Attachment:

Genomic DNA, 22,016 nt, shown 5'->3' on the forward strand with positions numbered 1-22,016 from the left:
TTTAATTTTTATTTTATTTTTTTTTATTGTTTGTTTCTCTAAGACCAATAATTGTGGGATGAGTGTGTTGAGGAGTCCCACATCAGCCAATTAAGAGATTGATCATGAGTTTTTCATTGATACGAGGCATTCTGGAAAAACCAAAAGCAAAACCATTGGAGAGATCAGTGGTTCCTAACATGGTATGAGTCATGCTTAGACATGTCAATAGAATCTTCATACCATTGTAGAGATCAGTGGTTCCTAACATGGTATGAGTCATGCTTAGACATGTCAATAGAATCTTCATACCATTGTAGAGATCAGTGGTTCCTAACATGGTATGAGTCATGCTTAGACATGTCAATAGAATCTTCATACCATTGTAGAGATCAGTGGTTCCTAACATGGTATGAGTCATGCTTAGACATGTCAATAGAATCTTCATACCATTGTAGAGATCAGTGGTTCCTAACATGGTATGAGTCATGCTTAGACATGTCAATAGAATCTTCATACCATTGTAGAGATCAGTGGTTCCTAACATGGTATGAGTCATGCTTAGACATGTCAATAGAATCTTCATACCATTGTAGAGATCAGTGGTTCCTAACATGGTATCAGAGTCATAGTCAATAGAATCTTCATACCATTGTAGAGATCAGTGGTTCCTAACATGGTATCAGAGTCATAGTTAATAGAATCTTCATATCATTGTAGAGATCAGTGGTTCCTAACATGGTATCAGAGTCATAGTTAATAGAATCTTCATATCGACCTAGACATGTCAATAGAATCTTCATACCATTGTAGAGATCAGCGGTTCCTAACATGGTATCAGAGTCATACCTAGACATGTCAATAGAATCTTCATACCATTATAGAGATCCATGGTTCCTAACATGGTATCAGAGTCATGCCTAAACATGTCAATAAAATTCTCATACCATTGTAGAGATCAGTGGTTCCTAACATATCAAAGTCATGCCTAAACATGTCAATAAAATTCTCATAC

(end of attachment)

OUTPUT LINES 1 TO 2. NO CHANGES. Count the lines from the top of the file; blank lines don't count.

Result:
Genomic DNA, 22,016 nt, shown 5'->3' on the forward strand with positions numbered 1-22,016 from the left:
TTTAATTTTTATTTTATTTTTTTTTATTGTTTGTTTCTCTAAGACCAATAATTGTGGGATGAGTGTGTTGAGGAGTCCCACATCAGCCAATTAAGAGATTGATCATGAGTTTTTCATTGATACGAGGCATTCTGGAAAAACCAAAAGCAAAACCATTGGAGAGATCAGTGGTTCCTAACATGGTATGAGTCATGCTTAGACATGTCAATAGAATCTTCATACCATTGTAGAGATCAGTGGTTCCTAACATGGTATGAGTCATGCTTAGACATGTCAATAGAATCTTCATACCATTGTAGAGATCAGTGGTTCCTAACATGGTATGAGTCATGCTTAGACATGTCAATAGAATCTTCATACCATTGTAGAGATCAGTGGTTCCTAACATGGTATGAGTCATGCTTAGACATGTCAATAGAATCTTCATACCATTGTAGAGATCAGTGGTTCCTAACATGGTATGAGTCATGCTTAGACATGTCAATAGAATCTTCATACCATTGTAGAGATCAGTGGTTCCTAACATGGTATGAGTCATGCTTAGACATGTCAATAGAATCTTCATACCATTGTAGAGATCAGTGGTTCCTAACATGGTATCAGAGTCATAGTCAATAGAATCTTCATACCATTGTAGAGATCAGTGGTTCCTAACATGGTATCAGAGTCATAGTTAATAGAATCTTCATATCATTGTAGAGATCAGTGGTTCCTAACATGGTATCAGAGTCATAGTTAATAGAATCTTCATATCGACCTAGACATGTCAATAGAATCTTCATACCATTGTAGAGATCAGCGGTTCCTAACATGGTATCAGAGTCATACCTAGACATGTCAATAGAATCTTCATACCATTATAGAGATCCATGGTTCCTAACATGGTATCAGAGTCATGCCTAAACATGTCAATAAAATTCTCATACCATTGTAGAGATCAGTGGTTCCTAACATATCAAAGTCATGCCTAAACATGTCAATAAAATTCTCATAC